The 70s were a golden age for Go Nagai. Mazinger, Devilman, Cutie Honey, and Violence Jack were all wildly successful manga, all of which would spawn sequels and receive TV adaptations, sometimes even entire video games. These licenses have remained relevant to pop culture for over 50 years now; a true testament to Nagai’s visionary work.
And then there is Demon Lord Dante.
Releasing in 1971, Demon Lord Dante preceded all of Nagai’s hit manga that would follow in the coming years. In fact, it provided a lot of the DNA from which these later series drew inspiration; to the point where it’s basically a prototype to Devilman.
While the manga was successful on release and praised for the usual qualities of Nagai’s work, it didn’t see any kind of follow-up in the years after and faded from pop culture quickly. In 2002 there was a reimagining of the original manga that took the story in a more exciting direction. Later that same year, Demon Lord Dante would finally receive an anime adaptation, courtesy of the studio Magic Bus. An anime that made the curious decision to adapt the old manga instead of becoming a tie-in for the new one.
Before we bite into the meat of this article, I’d like to disclose that I did not finish this series. I got just over halfway through before the sheer boredom got to me, spurred on by the anime’s disastrously poor visuals and equally laughable voice-acting. It’s not just an adaptation of a manga from the 70s, it also kind of feels like it’s stuck in that era quality-wise.
One hilarious example is this scene below. A bunch of cultists are being shot and it’s just a slow-panning shot of a still-image with an animation loop for the bullets. A low-effort scene on its own, turned into an unintended bit of comedy genius by the most generic, cartoon sound-effect imaginable for the gunfire.
Putting aside the anime’s actual quality, the question that hangs over Demon Lord Dante is whether or not it matters at all which series did it first.
When I called Demon Lord Dante a prototype for Devilman, that wasn’t some kind of witty media analysis: these series really are almost identical. Names may differ between both series—although some are recycled as well—but characters, plot devices, and visual designs are all eerily similar.
Ryo Utsugi is basically a post-transformation Akira Fudo. He is a gruff high school delinquent who lives together with a family centered around their beloved daughter, with whom Ryo has some romantic tensions. He loves to ride motorcycles and laze about, but his quiet life of boredom changes when he meets an old friend that reveals to him the existence of demons. Ryo unwillingly becomes involved in their plot to invade Earth and wipe out mankind, and soon becomes possessed by a demon himself. Will he give in to his newfound bloodlust or cling to the lingering fragments of his inner humanity?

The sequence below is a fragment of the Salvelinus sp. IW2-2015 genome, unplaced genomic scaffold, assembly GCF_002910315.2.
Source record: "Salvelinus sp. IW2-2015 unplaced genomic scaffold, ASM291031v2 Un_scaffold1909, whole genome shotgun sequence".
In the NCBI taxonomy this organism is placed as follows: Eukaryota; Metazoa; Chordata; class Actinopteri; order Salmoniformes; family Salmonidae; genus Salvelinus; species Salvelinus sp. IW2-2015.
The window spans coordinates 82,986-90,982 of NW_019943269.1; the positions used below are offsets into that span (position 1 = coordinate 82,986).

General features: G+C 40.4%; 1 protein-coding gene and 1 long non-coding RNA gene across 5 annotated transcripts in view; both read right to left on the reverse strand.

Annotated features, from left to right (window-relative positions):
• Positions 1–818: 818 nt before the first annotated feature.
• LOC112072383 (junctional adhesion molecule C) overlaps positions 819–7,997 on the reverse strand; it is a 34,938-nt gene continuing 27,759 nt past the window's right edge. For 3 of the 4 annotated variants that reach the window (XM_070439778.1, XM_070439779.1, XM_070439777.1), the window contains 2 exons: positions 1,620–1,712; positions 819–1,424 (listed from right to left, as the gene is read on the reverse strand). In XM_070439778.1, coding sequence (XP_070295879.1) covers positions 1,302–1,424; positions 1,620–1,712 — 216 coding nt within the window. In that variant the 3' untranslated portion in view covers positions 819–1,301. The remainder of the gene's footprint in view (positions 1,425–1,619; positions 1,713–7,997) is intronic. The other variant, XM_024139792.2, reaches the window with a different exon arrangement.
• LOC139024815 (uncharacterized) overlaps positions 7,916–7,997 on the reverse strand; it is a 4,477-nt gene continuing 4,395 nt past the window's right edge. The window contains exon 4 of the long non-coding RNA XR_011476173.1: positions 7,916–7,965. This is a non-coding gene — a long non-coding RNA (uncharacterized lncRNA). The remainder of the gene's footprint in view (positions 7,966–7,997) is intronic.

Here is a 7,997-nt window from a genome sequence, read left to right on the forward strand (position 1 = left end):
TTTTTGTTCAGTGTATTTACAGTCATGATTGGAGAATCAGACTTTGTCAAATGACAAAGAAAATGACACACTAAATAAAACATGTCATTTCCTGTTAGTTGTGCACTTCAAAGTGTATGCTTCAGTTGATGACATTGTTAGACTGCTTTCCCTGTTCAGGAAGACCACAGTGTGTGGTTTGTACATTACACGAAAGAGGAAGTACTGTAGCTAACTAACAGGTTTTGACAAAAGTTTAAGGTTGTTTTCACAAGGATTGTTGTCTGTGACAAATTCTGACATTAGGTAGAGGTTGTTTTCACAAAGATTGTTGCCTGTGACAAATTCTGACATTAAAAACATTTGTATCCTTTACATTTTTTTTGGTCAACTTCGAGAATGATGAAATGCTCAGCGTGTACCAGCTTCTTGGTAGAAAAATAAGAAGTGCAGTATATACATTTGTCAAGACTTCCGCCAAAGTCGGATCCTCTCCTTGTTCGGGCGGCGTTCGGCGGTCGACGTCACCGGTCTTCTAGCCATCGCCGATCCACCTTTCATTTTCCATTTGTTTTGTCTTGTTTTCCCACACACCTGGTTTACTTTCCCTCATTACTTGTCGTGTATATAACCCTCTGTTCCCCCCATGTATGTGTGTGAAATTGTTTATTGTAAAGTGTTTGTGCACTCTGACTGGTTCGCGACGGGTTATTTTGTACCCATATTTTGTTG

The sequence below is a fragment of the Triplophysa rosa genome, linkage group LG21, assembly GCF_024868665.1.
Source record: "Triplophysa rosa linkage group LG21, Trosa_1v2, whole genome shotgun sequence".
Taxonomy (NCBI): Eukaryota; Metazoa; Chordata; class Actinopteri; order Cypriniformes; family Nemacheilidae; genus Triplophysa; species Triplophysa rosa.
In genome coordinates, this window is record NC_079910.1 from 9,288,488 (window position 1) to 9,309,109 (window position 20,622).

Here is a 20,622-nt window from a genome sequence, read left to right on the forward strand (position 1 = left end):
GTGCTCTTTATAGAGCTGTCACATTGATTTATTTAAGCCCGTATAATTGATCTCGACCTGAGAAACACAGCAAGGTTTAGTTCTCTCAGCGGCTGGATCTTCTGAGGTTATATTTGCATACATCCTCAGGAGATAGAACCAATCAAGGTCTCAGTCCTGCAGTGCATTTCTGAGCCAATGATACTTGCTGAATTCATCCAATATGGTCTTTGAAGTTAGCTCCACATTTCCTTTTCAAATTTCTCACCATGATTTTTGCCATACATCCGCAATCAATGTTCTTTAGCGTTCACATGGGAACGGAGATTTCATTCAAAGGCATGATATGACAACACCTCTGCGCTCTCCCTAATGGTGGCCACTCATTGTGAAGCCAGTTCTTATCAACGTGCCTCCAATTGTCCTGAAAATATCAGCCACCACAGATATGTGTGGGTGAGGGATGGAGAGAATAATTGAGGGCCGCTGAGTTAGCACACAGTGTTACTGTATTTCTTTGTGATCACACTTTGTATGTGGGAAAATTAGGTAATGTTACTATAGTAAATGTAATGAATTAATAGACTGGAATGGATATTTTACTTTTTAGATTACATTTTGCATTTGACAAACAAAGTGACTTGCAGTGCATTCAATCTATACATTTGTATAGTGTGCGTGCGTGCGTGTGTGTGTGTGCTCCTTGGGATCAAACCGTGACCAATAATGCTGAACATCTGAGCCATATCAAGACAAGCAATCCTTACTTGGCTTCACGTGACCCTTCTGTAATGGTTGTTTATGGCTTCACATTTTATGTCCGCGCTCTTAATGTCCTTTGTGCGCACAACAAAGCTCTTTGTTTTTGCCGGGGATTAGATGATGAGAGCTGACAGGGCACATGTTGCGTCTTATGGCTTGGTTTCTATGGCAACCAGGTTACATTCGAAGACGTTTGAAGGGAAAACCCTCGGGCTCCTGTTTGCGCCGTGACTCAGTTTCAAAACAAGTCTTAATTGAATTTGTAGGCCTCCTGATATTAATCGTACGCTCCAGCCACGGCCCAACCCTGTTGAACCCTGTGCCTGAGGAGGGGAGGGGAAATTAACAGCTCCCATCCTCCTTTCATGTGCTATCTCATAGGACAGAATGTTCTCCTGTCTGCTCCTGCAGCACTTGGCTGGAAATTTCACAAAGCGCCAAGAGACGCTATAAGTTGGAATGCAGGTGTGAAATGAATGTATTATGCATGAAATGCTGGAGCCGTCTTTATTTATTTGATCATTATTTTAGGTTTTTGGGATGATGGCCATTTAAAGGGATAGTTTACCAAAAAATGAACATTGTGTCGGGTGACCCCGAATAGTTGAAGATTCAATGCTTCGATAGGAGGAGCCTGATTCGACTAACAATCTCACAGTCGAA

Visually and story-wise, that is a lot of overlap.
Still, one could argue that this is Demon Lord Dante‘s rightful claim, since its manga predated Devilman. It did all of these characters and storylines before, so who am I to present it here as if Dante is the off-brand copycat.
While linear time is certainly on Dante’s side, we can’t ignore how history unfolded. This anime adaptation is 30 years late to the party and tries to pretend as if Devilman hadn’t thrived in its absence. While Demon Lord Dante languished in obscurity, Devilman remained a staple of shounen manga for years. These ideas and characters were fleshed out over the course of dozens of reboots, retellings, and adaptations, greatly expanding upon their original premises. How did they ever expect a vanilla take on this story to still work in 2002?
Keep in mind, both The Apocalypse of Devilman and Devil Lady had just concluded 2 years before this anime started. They couldn’t have released this at a worse time.
Not helping the anime’s case is how it differs from the original manga. It goes out of its way to invite even more comparison to Devilman by pushing the encounter with Sosuke forward, which makes him feel even more like a copy of Ryo Asuka from Devilman, at least in story purpose. As a subsequent result, the actual start of the manga is delayed by several episodes, which leaves the anime without a coherent premise for a third of its runtime. Combined with the bargain bin production values, that alone is already a death sentence for this series.
This anime was dealt a cruel fate and probably would’ve been better off either adapting the new manga or accepting its lot in life as a stepping stone. Its influence could have comfortably lived on as an inspiration to Devilman, but this one attempt to break away and establish an independent series may have condemned it to eternal insignificance.